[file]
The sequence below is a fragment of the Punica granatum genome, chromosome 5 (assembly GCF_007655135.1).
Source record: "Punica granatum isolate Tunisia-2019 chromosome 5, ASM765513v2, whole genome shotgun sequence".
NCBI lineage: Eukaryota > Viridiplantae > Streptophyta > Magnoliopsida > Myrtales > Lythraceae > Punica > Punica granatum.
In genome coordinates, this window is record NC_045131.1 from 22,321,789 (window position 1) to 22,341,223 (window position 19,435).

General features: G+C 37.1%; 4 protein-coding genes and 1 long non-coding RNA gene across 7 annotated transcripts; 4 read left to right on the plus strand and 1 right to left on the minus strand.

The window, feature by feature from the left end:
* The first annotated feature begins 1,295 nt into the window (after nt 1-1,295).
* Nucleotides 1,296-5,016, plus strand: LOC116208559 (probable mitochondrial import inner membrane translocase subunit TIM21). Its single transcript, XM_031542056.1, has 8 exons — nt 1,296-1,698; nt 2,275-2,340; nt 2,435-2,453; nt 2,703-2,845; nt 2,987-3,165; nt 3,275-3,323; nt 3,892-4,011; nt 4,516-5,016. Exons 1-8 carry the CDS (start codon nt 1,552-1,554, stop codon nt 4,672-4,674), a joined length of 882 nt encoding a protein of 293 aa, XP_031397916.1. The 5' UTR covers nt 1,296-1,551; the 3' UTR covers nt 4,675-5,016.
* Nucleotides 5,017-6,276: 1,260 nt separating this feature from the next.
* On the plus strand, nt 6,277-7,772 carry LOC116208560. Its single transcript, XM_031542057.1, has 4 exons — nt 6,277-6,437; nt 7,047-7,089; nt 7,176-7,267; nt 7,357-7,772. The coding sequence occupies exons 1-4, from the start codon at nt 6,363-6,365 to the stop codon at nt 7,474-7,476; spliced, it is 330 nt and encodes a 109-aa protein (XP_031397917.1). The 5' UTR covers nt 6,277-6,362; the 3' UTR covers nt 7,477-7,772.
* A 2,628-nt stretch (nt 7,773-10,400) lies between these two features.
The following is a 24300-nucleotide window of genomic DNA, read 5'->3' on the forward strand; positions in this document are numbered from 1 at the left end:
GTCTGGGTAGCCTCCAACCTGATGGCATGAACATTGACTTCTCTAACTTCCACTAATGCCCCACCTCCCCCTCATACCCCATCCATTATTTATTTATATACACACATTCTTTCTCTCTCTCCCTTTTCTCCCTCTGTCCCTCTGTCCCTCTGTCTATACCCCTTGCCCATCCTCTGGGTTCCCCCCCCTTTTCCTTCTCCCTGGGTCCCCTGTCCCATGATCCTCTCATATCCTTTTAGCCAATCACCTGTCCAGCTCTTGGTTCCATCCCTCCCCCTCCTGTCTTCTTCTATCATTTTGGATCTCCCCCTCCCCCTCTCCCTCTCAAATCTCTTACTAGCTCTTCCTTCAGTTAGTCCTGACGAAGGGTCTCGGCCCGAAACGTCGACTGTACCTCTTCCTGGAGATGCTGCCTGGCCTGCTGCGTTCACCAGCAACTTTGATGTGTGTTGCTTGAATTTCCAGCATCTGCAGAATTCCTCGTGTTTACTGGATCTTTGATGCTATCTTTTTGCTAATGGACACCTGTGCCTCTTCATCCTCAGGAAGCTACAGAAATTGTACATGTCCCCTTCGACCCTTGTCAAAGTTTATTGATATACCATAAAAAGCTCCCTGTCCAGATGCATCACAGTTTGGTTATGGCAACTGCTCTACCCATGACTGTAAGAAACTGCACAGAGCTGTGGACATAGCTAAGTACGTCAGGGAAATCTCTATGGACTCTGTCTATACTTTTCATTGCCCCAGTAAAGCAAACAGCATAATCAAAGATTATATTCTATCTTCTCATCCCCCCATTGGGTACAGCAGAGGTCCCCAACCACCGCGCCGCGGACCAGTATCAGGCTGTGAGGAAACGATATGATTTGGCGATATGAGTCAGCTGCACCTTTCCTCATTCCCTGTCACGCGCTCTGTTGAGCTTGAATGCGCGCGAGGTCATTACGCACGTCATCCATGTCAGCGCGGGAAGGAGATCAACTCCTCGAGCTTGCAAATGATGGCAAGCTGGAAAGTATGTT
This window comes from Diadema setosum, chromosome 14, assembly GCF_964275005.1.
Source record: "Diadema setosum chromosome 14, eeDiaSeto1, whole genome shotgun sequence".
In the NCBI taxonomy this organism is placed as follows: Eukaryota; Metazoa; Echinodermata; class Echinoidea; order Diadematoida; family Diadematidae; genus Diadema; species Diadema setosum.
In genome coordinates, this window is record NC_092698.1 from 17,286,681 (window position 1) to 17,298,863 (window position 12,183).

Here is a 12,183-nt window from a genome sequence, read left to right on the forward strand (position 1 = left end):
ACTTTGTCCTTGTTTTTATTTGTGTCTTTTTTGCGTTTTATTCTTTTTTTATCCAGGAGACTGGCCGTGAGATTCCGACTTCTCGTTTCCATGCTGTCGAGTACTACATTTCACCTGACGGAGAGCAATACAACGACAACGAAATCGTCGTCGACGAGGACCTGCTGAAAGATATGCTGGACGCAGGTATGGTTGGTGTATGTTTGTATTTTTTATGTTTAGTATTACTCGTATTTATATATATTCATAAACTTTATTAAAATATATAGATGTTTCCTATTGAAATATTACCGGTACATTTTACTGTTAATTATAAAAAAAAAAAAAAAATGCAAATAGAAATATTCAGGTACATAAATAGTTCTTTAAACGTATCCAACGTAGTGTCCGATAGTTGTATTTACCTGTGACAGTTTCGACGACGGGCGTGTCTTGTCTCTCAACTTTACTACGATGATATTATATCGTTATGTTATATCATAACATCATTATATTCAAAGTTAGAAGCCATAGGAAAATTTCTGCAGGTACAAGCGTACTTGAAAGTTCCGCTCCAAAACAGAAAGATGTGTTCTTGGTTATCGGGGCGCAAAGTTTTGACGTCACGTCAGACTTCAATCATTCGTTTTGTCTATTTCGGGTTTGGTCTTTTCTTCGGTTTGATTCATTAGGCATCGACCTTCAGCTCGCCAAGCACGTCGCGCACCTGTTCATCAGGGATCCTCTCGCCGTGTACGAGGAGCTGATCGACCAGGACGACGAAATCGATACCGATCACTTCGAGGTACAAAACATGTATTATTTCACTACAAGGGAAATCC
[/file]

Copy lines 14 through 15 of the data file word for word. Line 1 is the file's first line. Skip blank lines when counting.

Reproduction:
This window comes from Diadema setosum, chromosome 14, assembly GCF_964275005.1.
Source record: "Diadema setosum chromosome 14, eeDiaSeto1, whole genome shotgun sequence".